P.S. Hows the air pollution? Getting worse?

#47 Eco Capitalist on 04.15.17 at 11:00 am

Ryan, you mentioned concern about Chinese borrowing, but who are they borrowing from? Are they sourcing capital internationally or would it be strictly an internal issue?

#48 Smudgekin on 04.15.17 at 11:17 am

I’ve never felt threatened by the Chinese or China. So I don’t know why there’s all this demonizing.

China’s biggest threat is internal. Being a one party system they don’t want a radical tyrant like Mao or Trump.

#49 AGuyInVancouver on 04.15.17 at 11:42 am

#9 David Prokop – Well at we know at least some of that credit has made it’s way into Canadian real estate:
http://www.cbc.ca/news/canada/british-columbia/chinese-real-estate-investor-to-repay-millions-1.3998380
And that just one we know of, due to them thinking they could get away with a scam. How many other thousands are out there?

As Garth points out China throws up a whole bunch of barriers to trade in services (and manufacturing). This is why JT’s goal of “free” trade with them is a fool’s errand.

#50 Paul on 04.15.17 at 11:56 am

48 Smudgekin on 04.15.17 at 11:17 am

I’ve never felt threatened by the Chinese or China. So I don’t know why there’s all this demonizing.

China’s biggest threat is internal. Being a one party system they don’t want a radical tyrant like Mao or Trump.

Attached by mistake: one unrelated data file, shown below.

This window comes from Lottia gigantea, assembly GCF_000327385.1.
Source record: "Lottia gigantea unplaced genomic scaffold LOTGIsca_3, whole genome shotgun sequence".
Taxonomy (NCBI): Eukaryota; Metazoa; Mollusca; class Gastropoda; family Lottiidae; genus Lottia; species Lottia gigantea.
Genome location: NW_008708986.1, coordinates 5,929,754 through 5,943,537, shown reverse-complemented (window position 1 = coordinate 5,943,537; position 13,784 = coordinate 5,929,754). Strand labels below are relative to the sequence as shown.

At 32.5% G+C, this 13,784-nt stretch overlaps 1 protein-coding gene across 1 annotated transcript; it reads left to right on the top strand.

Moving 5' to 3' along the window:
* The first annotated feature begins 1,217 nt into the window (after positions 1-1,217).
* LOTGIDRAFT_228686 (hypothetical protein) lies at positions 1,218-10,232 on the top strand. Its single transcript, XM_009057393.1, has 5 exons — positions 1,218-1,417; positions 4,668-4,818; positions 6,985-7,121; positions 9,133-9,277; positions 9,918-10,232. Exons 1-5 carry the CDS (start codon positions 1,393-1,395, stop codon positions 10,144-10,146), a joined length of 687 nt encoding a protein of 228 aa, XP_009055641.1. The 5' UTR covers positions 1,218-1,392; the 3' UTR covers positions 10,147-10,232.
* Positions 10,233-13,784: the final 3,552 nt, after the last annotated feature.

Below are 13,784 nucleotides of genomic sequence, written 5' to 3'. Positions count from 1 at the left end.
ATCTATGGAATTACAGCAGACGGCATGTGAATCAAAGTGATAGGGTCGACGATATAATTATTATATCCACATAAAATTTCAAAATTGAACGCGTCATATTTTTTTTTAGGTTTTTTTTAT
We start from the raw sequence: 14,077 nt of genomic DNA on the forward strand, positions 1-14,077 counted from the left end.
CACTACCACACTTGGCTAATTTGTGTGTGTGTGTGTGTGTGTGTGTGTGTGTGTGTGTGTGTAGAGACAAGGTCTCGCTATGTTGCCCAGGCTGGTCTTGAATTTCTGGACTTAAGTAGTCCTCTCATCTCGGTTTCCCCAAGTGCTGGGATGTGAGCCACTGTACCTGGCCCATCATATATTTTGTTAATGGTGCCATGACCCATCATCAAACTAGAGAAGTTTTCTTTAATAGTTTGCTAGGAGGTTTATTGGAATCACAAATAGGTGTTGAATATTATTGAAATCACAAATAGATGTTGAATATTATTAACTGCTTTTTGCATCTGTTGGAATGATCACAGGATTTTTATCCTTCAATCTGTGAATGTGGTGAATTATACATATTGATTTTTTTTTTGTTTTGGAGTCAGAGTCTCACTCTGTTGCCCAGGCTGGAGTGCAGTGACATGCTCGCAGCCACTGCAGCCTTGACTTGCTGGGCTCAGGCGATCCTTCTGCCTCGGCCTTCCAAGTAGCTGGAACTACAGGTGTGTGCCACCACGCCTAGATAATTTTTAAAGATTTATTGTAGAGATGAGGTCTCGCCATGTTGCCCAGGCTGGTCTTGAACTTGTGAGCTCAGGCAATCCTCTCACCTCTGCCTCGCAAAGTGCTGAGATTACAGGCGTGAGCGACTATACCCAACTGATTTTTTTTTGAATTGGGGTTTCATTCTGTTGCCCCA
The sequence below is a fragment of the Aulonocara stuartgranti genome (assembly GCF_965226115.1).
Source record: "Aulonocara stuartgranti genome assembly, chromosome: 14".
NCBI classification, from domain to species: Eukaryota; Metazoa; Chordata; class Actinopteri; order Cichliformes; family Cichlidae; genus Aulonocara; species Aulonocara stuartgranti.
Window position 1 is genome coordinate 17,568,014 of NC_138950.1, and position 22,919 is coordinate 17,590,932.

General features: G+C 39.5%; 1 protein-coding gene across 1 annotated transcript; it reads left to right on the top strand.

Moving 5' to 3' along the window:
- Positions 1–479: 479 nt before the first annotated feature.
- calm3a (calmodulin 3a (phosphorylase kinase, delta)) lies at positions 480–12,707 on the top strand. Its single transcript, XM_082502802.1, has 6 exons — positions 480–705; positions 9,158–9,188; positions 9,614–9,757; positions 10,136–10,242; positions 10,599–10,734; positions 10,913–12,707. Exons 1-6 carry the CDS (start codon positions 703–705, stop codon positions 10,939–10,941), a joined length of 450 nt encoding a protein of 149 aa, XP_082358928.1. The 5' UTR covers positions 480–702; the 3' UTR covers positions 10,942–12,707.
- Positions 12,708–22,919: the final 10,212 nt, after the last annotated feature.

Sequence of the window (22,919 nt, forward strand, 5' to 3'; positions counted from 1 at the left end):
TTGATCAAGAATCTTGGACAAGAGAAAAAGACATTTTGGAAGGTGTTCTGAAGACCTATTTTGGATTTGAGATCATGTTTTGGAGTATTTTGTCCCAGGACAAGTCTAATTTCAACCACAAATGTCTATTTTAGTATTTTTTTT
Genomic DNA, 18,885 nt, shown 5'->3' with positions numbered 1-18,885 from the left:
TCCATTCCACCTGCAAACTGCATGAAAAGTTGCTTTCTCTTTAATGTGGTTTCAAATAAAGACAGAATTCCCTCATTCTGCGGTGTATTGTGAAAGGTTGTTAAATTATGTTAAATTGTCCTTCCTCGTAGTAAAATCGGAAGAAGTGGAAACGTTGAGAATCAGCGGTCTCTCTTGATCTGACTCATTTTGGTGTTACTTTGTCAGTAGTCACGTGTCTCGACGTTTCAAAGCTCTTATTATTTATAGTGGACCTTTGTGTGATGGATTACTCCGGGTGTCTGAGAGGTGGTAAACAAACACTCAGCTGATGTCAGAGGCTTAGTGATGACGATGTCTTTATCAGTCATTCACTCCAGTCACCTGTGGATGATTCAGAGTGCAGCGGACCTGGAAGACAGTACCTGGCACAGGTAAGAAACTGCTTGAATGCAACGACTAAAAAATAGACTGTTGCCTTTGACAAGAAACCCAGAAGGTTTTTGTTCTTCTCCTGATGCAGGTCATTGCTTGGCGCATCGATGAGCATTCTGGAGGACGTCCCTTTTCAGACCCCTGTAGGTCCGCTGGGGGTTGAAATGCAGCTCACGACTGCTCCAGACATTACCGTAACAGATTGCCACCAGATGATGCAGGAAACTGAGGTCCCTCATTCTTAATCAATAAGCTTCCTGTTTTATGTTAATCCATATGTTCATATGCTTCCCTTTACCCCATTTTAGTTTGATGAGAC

—————————————————————–
Hate to break it to you but Trump was ELECTED!

#51 Danger Dan on 04.15.17 at 12:00 pm

Last week I was skeptical but this week the charts have me thinking. Manufacturing is undoubtedly on the rise again, and doing business with the Chinese is typically a pleasant experience, but I still want no part in financing communism and that’s hard to avoid when the government is known for unilaterally nationalizing private enterprises by any means.

#52 jas on 04.15.17 at 12:20 pm

#20 Ham R Us
I agree some people like Jim Chanos are permanent bears.
It is better to ignore them

#53 crowdedelevatorfartz on 04.15.17 at 12:29 pm

@#48 Smudgekin
“I’ve never felt threatened by the Chinese or China. So I don’t know why there’s all this demonizing…..”
********************************************

“demonizing”?
Apparently uncomfortable truths are now considered “demonizing”?
Wow.
What ARE universities teaching malleble young minds these days?
Do you also show up to Jason Peterson lectures with an airhorn?
Nothing like shouting down an opposing viewpoint or better yet , labeling it racist/sexist/paternalist/demonizing.

I was merely responding to the arrogant braggaddoccio from #23 HamR Us.
He’s allowed to brag about China and I’m not allowed to point out painfully obvious short comings in the “Great Chinese Maul” that is stripping the seas of food and polluting the planet faster than any nation has in the history of mankind.
But when the last flower is plucked from the ground they “win” because they have more bullit trains?
Yeesh.